man's own good?--or a warning to others?" In that day of questioning, I
would rather take my chances with the man sitting in the chair in the
prison tailor's shop for seven years, a "lifer"! Infinite mercy may find
means to compensate him for what we robbed him of; but what can it do
with us, the robbers?

In the Federal prison there were a score or more of lifers, with some of
whom it was my fortune to become acquainted. I stood in a sort of awe of
them; the thought of their fate was so overwhelming that my mind could
not compass it, though my heart might approach some conception of it
through obscure channels of intuition. Their treatment by the prison
officials was not ordinarily severe; even a warden or a guard could feel
that clubbing and dark-celling would be a kind of anticlimax for a man
sentenced for life. Some of them--usually negroes--would be given easy
jobs, and not held too strictly to the petty regulations whose special
object is to humiliate the ordinary prisoner, under guise of
disciplining and reforming him. Nothing was to be gained by disciplining
or reforming a "lifer." Others, however, in whom despair had taken the
expression of obstinacy or savagery, were savagely handled; one of them
bears terrible scars from a shooting by one of the guards, and he told
me that, out of the twenty-two years he had already served, eight had
been spent in the punishment cells. Others are maltreated for a while,
experimentally, or to "put the fear of God in their hearts," and
afterward let alone. But as a rule, there is not much fun to be got out
of a "lifer" by the prison keepers, and they prefer to ignore him.

The introduction of the law allowing the privilege of applying for
parole, did, to be sure, place in the hands of the authorities a weapon
with which they could "get beneath the hide" (as they might term it) of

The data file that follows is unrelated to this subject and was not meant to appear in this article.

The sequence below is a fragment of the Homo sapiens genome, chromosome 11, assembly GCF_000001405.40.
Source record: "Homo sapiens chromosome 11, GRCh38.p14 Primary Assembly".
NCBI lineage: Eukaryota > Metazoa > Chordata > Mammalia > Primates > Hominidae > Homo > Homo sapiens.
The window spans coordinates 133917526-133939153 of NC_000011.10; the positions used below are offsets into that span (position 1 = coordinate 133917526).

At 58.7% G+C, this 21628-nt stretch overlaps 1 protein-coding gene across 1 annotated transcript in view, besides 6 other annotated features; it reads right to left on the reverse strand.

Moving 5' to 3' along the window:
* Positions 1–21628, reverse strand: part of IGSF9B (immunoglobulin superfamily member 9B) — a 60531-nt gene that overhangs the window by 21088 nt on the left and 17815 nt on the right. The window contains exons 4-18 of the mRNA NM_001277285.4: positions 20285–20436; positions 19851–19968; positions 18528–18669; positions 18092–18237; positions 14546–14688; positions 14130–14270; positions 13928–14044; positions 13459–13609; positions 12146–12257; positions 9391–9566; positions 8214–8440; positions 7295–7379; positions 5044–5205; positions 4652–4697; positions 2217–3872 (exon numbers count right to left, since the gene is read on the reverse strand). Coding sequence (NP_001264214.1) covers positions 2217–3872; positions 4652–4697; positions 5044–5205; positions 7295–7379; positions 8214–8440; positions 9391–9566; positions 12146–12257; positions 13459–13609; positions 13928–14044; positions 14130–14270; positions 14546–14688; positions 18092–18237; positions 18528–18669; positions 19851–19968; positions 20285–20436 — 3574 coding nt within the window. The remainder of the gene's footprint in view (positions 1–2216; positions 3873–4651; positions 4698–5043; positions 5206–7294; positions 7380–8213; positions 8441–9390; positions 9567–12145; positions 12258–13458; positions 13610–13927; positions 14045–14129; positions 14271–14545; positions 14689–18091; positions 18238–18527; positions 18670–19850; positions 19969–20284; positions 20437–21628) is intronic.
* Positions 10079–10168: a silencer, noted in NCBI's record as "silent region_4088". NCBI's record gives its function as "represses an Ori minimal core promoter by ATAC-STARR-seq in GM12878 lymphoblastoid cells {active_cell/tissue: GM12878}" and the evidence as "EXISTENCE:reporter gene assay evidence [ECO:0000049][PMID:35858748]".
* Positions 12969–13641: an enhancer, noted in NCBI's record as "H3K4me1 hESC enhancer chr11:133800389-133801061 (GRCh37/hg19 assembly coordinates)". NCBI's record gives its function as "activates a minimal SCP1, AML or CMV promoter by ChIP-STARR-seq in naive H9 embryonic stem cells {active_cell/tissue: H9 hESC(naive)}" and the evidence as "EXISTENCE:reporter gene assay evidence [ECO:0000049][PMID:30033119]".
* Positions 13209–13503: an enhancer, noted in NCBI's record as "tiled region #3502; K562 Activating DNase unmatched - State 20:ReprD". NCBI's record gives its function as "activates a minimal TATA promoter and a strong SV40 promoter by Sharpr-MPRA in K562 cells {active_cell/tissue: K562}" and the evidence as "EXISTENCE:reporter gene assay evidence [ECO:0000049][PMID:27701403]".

these obdurate subjects. Needless to say, this measure, which provides
that "lifers" may be paroled (at the discretion of the parole board)
after having served fifteen years with a good prison record, did not
contemplate introducing thereby a new element of misery into their
lives. But the men to whose hands the "lifer" is entrusted found in it a
means of making him more readily amenable to discipline by holding over
him the threat of an adverse report should he prove intractable. They
could keep him indefinitely in that state of torturing suspense as to
his fate, which is perhaps the worst of all tortures, by withholding
from him all information as to whether or not his appeal was likely to

Several cases of this kind came under my observation. In one, the
release came before the man had collapsed; in others, too late. In only
one or two that I know of was there any pretext that his conduct during
imprisonment had been unsatisfactory. The delay was never explained; it
was due to wilful or careless neglect. Two men were carried out feet
foremost in a deal box after they had endured suspense up to the extreme
limit of mortal capacity. They died of broken hearts--gradually broken
through long months of hope slowly fading into despair.

The warden sat serene in his office, attending to business as a good
official should, writing reports to the Department which testified to
his efficiency and economy, welcoming visitors with his genial smile,
occasionally reading encomiums upon himself in a local newspaper,
written and inserted there by somebody; the guards sauntered jauntily
about, cocking their caps and making their clubs dance at the end of the